Appliances are things we rely on to make modern life comfortable, convenient and, usually, cheerful. They transform dull, spongy bread into crisp toast, rock-hard brown beans become coffee, and, thanks to them, spoilage-prone foods are long-lasting.
Altogether, appliances are wonderful devices that, mostly, are underappreciated. A national movement demanding respect and justice for the mostly miserable (and-it’s-your-fault) appliances is at the grassroots level awaiting a community organizer, or “see-oh,” as they’re called.
Some appliances seem costly. But they aren’t. Not really. Oh, sure, one can pay $1,000 (easily) and more for a refrigerator. Which, on its face, does seem like a lot. But, are you capable of keeping food cold and fresh? Would you prefer, instead, a nice, old ice box? No, of course not. So cough-up the cash.
More significantly, on a per-year basis, appliances are downright cheap. For sake of round numbers, that one-grand fridge will last 10 years. A hundred bucks a year. Not-so-terrible. On a per-day basis (which, without taking off my socks, I can’t begin to figure-out), even better and more reasonable.
So, what’s the complaint?
More specifically, the parts necessary to perform the repair.
My nearly-new upright vacuum cleaner, not more than 10 (OK, maybe more) years old, recently stopped working. Smack-dab in the middle of a pre-winter cleaning frenzy. Tragic, I know.
The problem was its broken belt. (Pants fell down. No. Not that one.) After writing down the cleaner’s manufacturer, model name, model number, the part number (from the handy owner’s destruction manual I still retain and that is now yellow with age), I set off to get its replacement. Vacuum cleaner belts cost about five bucks. $4.98, to be precise.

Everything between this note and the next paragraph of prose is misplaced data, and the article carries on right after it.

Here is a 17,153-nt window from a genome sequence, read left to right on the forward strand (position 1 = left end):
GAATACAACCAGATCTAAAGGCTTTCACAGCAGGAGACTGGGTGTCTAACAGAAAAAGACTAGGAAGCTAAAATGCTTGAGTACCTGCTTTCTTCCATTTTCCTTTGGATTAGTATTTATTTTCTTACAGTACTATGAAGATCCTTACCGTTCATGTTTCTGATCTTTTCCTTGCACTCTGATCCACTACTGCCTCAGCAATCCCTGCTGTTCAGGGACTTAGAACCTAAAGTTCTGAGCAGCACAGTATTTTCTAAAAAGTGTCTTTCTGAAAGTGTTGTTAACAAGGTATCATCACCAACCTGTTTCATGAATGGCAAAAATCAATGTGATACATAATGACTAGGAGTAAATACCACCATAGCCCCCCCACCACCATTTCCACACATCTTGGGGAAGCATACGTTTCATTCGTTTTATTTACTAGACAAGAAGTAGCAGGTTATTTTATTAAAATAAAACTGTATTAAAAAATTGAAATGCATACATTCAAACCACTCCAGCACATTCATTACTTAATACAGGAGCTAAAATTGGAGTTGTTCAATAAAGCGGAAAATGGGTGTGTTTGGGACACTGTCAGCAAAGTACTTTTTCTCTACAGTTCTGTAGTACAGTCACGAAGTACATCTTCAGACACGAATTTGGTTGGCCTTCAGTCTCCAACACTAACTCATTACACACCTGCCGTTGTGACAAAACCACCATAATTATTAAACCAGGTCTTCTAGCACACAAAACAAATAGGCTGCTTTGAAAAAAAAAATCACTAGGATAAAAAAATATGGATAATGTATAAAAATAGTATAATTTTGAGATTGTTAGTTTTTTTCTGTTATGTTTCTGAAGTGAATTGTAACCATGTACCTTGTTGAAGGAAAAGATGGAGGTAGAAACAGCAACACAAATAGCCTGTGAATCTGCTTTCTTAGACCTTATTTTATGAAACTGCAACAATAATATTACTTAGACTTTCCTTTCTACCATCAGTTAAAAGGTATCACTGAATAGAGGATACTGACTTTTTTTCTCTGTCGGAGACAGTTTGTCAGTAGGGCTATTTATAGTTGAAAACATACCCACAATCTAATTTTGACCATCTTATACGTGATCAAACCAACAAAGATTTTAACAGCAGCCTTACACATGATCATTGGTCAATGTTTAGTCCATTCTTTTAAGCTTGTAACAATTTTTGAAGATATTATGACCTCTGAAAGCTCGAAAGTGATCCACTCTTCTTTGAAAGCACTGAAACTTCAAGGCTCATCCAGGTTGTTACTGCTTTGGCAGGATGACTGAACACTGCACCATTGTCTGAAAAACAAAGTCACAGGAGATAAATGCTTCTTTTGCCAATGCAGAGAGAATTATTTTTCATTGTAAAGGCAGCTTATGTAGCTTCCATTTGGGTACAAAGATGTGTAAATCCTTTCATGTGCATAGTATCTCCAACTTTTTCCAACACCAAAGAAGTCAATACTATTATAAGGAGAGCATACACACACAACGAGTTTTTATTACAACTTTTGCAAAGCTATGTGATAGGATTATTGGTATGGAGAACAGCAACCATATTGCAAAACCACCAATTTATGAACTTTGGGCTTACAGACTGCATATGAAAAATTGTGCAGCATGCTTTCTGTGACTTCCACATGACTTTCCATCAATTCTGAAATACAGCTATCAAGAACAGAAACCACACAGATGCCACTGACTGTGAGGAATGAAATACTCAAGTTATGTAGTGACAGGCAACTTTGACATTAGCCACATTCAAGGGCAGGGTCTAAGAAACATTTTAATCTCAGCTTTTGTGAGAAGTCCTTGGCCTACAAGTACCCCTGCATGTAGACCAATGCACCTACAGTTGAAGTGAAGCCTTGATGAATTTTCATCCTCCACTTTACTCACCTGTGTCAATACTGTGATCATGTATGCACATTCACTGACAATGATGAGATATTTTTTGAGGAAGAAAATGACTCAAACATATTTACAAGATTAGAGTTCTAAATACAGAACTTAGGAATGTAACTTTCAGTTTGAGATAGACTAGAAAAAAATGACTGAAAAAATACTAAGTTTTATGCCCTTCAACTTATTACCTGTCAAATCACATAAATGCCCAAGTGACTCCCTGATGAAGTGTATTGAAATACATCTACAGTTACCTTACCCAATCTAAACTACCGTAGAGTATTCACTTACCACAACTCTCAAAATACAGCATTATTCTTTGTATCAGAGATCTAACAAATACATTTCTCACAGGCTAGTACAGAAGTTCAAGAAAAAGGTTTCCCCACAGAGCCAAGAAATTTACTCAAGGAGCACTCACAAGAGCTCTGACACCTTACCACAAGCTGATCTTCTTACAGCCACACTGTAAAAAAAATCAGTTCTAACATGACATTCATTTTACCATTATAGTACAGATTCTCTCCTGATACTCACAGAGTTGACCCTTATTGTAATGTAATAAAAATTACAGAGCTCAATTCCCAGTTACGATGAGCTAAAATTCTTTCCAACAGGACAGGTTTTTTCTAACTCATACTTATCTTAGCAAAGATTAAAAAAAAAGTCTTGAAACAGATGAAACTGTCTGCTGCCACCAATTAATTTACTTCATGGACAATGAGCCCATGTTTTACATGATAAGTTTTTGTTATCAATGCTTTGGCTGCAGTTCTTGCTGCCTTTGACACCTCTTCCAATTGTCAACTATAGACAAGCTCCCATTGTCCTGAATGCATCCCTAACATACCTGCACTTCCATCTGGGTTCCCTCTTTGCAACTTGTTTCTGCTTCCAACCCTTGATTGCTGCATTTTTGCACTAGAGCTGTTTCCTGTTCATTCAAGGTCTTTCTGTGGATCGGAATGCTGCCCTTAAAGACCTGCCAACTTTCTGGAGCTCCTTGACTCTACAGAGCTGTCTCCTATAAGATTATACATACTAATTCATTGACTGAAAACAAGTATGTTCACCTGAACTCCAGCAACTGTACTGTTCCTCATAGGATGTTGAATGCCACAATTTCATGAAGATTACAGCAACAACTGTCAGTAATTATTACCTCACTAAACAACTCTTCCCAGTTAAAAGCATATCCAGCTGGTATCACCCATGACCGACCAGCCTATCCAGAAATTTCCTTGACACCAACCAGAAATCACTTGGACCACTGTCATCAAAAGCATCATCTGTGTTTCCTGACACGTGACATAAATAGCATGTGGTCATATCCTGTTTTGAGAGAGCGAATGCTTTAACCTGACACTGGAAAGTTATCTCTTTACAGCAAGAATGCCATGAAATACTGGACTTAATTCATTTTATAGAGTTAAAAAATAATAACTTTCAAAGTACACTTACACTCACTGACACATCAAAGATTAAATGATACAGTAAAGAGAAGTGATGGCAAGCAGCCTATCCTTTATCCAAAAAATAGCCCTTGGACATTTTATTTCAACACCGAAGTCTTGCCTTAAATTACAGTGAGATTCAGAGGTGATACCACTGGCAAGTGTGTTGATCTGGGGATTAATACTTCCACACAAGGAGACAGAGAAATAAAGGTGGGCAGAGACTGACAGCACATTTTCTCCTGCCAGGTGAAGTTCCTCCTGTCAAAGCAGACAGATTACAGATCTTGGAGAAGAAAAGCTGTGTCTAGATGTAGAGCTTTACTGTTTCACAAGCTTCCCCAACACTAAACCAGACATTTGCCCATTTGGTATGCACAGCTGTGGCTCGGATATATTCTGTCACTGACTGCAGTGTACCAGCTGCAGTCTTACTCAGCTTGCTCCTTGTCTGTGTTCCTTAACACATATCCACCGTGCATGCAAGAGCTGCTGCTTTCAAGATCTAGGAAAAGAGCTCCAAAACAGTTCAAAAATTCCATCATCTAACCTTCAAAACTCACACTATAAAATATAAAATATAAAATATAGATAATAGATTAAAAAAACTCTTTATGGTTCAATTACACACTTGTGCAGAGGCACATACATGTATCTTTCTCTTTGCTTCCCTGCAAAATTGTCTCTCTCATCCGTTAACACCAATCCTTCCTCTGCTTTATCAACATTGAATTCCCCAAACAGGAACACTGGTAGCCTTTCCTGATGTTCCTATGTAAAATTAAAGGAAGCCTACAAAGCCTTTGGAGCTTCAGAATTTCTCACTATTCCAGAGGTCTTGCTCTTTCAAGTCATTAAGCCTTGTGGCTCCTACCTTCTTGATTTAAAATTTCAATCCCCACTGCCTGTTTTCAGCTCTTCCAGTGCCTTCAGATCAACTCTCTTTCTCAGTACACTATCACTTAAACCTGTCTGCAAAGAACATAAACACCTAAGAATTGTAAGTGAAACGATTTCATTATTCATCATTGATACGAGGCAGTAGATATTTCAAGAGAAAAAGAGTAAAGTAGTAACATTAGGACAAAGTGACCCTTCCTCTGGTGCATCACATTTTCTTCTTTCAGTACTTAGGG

Three stores – Walmart, Target and the local hardware store that has everything, including gruff but knowledgeable old guys, Debbie Supply – and no luck. I was nearly convinced that in order to cure the five-dollar problem, I’d have to spend $150 for a new cleaner.
But at the fourth store, Home Depot, voila, I had it. Well, they had it.
Vacuum cleaner belts, as every schoolboy knows, come two to a package. I’m not sure why. The appliance uses one at a time.
So, now, the new complaint: what am I to do with the extra belt and where will I store it until the time at which I need it? I am, by the way, convinced I’ve previously made the identical purchase – maybe more than once – and the other extra belts are floating around the house. Someplace.
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